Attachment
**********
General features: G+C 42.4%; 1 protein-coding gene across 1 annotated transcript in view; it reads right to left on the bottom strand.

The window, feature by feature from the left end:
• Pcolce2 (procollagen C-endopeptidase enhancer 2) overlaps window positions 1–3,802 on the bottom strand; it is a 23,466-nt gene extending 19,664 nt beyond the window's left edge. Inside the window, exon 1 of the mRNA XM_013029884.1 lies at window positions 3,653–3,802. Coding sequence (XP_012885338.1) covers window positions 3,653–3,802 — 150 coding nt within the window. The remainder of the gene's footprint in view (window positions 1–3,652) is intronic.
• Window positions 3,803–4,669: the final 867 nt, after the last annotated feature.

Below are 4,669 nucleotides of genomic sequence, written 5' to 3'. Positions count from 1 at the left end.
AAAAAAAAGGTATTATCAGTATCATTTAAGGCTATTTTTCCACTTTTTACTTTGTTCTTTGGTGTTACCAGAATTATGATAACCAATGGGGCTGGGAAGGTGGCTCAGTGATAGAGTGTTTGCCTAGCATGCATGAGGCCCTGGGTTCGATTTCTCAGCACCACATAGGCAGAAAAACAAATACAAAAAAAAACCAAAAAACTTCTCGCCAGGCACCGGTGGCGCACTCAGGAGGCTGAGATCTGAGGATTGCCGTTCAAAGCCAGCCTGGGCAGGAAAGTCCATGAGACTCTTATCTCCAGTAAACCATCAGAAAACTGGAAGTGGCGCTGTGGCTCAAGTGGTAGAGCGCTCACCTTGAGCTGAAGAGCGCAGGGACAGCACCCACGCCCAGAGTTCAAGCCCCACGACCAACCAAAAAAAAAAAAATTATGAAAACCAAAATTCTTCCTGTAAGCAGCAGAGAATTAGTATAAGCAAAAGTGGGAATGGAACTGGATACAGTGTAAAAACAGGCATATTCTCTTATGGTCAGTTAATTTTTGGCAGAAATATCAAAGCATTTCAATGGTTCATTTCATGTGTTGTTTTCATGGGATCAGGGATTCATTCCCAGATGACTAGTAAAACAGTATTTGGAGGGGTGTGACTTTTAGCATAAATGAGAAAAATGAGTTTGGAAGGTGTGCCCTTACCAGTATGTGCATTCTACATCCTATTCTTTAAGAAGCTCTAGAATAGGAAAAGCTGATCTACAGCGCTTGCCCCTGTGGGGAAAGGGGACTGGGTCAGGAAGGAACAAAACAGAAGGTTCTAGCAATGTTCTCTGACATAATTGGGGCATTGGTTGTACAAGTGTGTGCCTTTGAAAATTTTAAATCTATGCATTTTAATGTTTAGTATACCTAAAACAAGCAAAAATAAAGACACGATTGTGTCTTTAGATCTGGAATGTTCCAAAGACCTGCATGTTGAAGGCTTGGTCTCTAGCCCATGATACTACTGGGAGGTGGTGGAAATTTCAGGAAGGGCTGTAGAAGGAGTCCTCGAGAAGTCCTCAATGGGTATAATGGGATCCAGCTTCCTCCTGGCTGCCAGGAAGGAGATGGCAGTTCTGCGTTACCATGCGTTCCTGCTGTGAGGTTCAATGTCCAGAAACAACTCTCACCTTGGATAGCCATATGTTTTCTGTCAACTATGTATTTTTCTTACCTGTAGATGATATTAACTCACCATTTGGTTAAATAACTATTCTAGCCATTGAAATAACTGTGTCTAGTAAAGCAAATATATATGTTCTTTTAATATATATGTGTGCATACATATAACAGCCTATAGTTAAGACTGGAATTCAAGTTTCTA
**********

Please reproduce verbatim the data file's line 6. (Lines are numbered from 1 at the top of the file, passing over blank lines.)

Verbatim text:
AAAAAAAAGGTATTATCAGTATCATTTAAGGCTATTTTTCCACTTTTTACTTTGTTCTTTGGTGTTACCAGAATTATGATAACCAATGGGGCTGGGAAGGTGGCTCAGTGATAGAGTGTTTGCCTAGCATGCATGAGGCCCTGGGTTCGATTTCTCAGCACCACATAGGCAGAAAAACAAATACAAAAAAAAACCAAAAAACTTCTCGCCAGGCACCGGTGGCGCACTCAGGAGGCTGAGATCTGAGGATTGCCGTTCAAAGCCAGCCTGGGCAGGAAAGTCCATGAGACTCTTATCTCCAGTAAACCATCAGAAAACTGGAAGTGGCGCTGTGGCTCAAGTGGTAGAGCGCTCACCTTGAGCTGAAGAGCGCAGGGACAGCACCCACGCCCAGAGTTCAAGCCCCACGACCAACCAAAAAAAAAAAAATTATGAAAACCAAAATTCTTCCTGTAAGCAGCAGAGAATTAGTATAAGCAAAAGTGGGAATGGAACTGGATACAGTGTAAAAACAGGCATATTCTCTTATGGTCAGTTAATTTTTGGCAGAAATATCAAAGCATTTCAATGGTTCATTTCATGTGTTGTTTTCATGGGATCAGGGATTCATTCCCAGATGACTAGTAAAACAGTATTTGGAGGGGTGTGACTTTTAGCATAAATGAGAAAAATGAGTTTGGAAGGTGTGCCCTTACCAGTATGTGCATTCTACATCCTATTCTTTAAGAAGCTCTAGAATAGGAAAAGCTGATCTACAGCGCTTGCCCCTGTGGGGAAAGGGGACTGGGTCAGGAAGGAACAAAACAGAAGGTTCTAGCAATGTTCTCTGACATAATTGGGGCATTGGTTGTACAAGTGTGTGCCTTTGAAAATTTTAAATCTATGCATTTTAATGTTTAGTATACCTAAAACAAGCAAAAATAAAGACACGATTGTGTCTTTAGATCTGGAATGTTCCAAAGACCTGCATGTTGAAGGCTTGGTCTCTAGCCCATGATACTACTGGGAGGTGGTGGAAATTTCAGGAAGGGCTGTAGAAGGAGTCCTCGAGAAGTCCTCAATGGGTATAATGGGATCCAGCTTCCTCCTGGCTGCCAGGAAGGAGATGGCAGTTCTGCGTTACCATGCGTTCCTGCTGTGAGGTTCAATGTCCAGAAACAACTCTCACCTTGGATAGCCATATGTTTTCTGTCAACTATGTATTTTTCTTACCTGTAGATGATATTAACTCACCATTTGGTTAAATAACTATTCTAGCCATTGAAATAACTGTGTCTAGTAAAGCAAATATATATGTTCTTTTAATATATATGTGTGCATACATATAACAGCCTATAGTTAAGACTGGAATTCAAGTTTCTA